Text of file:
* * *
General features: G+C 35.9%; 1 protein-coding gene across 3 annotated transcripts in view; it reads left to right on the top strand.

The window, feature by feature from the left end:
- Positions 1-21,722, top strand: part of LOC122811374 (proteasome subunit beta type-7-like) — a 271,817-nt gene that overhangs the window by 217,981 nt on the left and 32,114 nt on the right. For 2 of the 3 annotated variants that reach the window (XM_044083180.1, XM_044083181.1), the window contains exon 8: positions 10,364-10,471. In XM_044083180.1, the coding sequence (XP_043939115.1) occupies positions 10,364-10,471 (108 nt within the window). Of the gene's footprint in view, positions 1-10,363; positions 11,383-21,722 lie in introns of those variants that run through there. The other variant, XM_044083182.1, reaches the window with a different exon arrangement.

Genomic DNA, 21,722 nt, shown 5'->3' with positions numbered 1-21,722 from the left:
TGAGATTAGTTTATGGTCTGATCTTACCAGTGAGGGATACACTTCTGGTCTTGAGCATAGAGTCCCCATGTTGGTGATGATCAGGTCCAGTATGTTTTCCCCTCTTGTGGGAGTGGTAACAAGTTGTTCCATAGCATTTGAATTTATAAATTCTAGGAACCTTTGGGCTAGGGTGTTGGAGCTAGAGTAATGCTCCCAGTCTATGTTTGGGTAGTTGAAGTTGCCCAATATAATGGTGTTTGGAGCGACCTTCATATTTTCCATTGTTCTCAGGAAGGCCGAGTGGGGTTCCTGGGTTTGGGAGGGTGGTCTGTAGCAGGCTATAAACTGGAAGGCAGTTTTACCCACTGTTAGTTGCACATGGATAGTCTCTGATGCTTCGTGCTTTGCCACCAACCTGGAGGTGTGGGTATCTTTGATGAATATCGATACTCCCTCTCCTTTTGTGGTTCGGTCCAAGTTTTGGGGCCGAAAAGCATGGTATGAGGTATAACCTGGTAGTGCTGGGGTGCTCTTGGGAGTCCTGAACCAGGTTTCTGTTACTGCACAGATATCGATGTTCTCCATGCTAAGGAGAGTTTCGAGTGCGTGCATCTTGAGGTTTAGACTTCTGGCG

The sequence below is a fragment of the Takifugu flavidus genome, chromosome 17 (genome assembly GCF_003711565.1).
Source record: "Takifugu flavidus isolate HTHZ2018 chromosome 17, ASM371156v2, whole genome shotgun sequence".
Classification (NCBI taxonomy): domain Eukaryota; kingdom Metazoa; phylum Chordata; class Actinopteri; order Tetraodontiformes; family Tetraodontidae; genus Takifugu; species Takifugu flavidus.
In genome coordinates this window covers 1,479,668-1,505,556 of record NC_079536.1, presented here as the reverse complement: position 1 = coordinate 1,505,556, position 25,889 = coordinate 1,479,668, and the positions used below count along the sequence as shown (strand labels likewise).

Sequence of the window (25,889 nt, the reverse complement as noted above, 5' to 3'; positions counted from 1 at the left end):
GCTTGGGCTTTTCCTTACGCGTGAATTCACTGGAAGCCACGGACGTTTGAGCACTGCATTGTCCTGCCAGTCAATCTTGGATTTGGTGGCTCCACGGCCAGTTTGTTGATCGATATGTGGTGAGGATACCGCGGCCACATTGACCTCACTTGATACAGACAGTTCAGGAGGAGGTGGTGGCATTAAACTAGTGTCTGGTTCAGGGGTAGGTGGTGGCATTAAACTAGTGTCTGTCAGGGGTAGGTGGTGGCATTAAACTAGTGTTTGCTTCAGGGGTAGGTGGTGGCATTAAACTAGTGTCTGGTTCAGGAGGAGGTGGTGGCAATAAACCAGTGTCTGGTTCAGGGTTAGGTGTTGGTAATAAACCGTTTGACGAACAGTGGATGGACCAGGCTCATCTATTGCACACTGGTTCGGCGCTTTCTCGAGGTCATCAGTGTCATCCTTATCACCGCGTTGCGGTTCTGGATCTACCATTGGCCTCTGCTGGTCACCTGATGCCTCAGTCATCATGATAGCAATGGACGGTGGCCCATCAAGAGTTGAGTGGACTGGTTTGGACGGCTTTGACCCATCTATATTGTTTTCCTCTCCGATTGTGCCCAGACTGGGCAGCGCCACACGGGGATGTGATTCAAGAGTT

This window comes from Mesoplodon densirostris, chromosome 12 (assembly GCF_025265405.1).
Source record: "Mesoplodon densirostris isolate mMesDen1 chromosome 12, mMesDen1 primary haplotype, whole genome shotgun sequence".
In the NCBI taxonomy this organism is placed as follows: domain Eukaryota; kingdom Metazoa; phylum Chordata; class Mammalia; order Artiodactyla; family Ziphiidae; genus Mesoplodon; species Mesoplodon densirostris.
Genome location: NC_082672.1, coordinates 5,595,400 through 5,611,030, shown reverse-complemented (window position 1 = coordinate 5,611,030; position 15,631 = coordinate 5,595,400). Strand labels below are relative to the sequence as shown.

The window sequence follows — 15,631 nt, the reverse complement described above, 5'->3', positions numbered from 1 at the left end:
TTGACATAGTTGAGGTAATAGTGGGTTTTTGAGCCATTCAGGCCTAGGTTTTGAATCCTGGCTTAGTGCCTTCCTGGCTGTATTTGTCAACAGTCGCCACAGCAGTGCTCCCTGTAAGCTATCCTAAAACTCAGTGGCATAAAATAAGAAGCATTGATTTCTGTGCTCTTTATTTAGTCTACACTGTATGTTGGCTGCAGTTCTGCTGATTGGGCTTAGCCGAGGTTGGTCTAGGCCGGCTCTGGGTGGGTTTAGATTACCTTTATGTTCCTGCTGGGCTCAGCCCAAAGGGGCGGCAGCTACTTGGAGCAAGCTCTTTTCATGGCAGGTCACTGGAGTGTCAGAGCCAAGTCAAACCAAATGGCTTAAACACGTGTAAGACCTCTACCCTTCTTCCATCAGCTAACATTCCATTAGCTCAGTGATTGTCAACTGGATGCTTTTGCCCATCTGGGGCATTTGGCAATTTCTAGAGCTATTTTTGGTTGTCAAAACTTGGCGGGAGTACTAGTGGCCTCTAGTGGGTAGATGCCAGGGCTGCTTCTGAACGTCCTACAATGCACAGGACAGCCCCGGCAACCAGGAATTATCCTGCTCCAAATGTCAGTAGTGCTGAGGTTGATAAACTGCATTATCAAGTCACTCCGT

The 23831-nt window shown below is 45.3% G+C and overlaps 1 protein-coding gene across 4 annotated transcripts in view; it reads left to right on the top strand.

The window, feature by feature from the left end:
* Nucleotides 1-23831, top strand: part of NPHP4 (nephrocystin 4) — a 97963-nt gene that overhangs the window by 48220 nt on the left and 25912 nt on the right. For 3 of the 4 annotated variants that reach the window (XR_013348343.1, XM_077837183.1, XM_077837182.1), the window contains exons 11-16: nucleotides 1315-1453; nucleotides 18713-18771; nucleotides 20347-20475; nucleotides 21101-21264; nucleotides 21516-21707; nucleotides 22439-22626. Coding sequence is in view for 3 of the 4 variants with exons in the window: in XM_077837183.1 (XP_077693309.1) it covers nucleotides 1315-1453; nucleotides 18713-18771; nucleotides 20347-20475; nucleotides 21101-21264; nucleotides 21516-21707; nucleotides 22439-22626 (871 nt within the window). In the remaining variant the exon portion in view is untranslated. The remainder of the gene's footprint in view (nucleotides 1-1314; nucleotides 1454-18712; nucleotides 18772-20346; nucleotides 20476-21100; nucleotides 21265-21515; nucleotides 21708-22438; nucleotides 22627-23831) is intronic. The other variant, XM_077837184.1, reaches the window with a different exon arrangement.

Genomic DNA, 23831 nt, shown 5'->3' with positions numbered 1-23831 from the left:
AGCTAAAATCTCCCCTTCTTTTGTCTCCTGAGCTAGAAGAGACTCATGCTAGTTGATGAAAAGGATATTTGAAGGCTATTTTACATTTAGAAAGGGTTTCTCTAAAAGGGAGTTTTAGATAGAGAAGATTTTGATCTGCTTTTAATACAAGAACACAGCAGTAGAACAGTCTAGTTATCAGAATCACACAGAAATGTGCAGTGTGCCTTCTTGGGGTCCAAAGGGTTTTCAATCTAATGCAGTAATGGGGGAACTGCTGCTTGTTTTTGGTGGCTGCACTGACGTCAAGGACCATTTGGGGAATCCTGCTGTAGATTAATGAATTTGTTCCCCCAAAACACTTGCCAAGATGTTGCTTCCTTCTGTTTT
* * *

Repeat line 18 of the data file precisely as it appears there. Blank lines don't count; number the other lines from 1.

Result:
The 23831-nt window shown below is 45.3% G+C and overlaps 1 protein-coding gene across 4 annotated transcripts in view; it reads left to right on the top strand.